The trumpeter, scholar and freedom fighter Hugh Masekela died this morning in Johannesburg, at 78. The Checkout has periodically checked in over the years with this South African jazz master — though he'd be the first to say that he wasn’t a jazz artist, nor is jazz an American art form.
In our first conversation from 2011, which hasn’t been aired before, Masekela speaks candidly about growing up during the rise of apartheid, and ponders what South Africa could have been if it hadn’t crumbled under white authoritarian rule. In 1959, when the nationalist government was imposing stricter rules of segregation, Masekela joined forces with an all-black band, The Jazz Epistles.
We ask the artist about this Holy Grail recording, a topic we've covered extensively on this show. It was actually this unheard conversation that set in motion our recent New York City concert and podcast with Abdullah Ibrahim, where we attempted to reunite its original band members from over 60 years ago. Unfortunately, a week before the show, Masekela canceled due to an unforeseen injury.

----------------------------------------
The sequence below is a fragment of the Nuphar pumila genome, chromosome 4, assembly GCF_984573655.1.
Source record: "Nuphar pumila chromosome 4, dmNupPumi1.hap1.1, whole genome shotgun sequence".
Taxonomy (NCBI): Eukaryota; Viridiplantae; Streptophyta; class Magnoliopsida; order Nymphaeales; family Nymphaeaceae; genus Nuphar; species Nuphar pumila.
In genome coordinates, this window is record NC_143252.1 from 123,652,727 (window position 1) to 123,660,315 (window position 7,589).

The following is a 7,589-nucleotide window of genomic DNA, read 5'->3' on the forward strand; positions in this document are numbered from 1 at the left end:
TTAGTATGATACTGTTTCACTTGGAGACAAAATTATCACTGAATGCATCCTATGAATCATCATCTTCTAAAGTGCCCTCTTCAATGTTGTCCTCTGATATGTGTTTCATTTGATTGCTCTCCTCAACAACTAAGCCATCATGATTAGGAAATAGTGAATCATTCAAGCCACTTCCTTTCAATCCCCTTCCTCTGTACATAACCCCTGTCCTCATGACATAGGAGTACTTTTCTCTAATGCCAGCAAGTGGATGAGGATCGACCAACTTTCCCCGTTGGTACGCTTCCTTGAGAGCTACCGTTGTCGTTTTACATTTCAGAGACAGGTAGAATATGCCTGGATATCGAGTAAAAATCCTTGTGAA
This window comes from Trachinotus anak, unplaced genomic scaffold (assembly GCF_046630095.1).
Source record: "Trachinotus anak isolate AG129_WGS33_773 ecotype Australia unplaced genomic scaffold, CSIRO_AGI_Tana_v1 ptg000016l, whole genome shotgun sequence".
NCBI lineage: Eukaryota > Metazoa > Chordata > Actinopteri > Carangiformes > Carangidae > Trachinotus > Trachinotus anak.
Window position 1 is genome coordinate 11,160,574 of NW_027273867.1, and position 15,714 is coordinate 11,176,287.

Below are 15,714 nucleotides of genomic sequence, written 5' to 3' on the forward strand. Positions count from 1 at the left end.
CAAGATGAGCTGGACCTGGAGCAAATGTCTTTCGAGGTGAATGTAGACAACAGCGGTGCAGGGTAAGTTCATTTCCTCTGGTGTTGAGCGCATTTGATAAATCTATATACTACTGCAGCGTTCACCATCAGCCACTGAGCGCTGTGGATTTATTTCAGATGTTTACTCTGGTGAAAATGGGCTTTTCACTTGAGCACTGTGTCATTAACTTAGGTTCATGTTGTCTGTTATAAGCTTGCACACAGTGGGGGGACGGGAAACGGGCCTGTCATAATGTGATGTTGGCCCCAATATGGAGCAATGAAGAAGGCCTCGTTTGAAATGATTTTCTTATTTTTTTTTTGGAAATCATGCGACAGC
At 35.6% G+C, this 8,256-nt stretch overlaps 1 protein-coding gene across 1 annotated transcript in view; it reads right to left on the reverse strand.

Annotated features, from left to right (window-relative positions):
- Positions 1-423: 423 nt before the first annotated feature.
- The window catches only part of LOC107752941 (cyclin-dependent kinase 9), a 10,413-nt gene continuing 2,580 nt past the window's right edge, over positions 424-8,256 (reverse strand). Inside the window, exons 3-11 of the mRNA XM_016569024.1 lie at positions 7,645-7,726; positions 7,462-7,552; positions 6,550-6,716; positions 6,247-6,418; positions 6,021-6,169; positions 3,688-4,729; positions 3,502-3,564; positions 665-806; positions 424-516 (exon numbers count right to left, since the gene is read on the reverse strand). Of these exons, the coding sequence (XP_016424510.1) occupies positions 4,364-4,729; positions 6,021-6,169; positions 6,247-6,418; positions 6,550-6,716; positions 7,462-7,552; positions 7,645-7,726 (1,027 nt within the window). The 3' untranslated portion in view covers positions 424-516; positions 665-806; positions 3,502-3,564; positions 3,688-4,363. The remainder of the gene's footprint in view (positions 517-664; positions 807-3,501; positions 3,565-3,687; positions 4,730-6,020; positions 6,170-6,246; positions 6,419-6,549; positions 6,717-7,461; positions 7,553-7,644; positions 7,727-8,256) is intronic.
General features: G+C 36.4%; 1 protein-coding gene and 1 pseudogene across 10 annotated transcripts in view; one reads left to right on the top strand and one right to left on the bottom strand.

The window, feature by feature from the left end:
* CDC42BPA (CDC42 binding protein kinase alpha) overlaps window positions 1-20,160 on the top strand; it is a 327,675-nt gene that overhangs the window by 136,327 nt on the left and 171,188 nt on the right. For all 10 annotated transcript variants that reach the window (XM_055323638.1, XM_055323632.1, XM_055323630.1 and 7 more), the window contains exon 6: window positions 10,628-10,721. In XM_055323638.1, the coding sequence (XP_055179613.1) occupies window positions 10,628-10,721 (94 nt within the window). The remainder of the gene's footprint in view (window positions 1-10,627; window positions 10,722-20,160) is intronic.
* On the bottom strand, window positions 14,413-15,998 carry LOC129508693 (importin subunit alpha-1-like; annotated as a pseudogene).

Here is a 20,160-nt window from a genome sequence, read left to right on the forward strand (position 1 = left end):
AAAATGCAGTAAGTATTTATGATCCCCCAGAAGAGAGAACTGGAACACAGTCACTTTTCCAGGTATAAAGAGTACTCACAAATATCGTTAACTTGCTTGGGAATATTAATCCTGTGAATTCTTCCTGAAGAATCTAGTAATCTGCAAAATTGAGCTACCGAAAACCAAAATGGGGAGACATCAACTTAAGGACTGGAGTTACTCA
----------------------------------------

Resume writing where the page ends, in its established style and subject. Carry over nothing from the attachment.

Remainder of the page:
This episode also features excerpts from a 2015 conversation with Masekela at The Cape Town International Jazz Festival. That year marked the 50th anniversary of his breakout recordings The Americanization of Ooga Booga, Grrr, The Emancipation of Hugh Masekela, as well as the launch of his own record label, Chisa. He told us how his marriage with “Mama Africa,” Miriam Makeba, helped steer his direction as a burgeoning artist, with help from his close friendship with the American actor Harry Belafonte.
Masekela will be missed, not only in South Africa but around the world.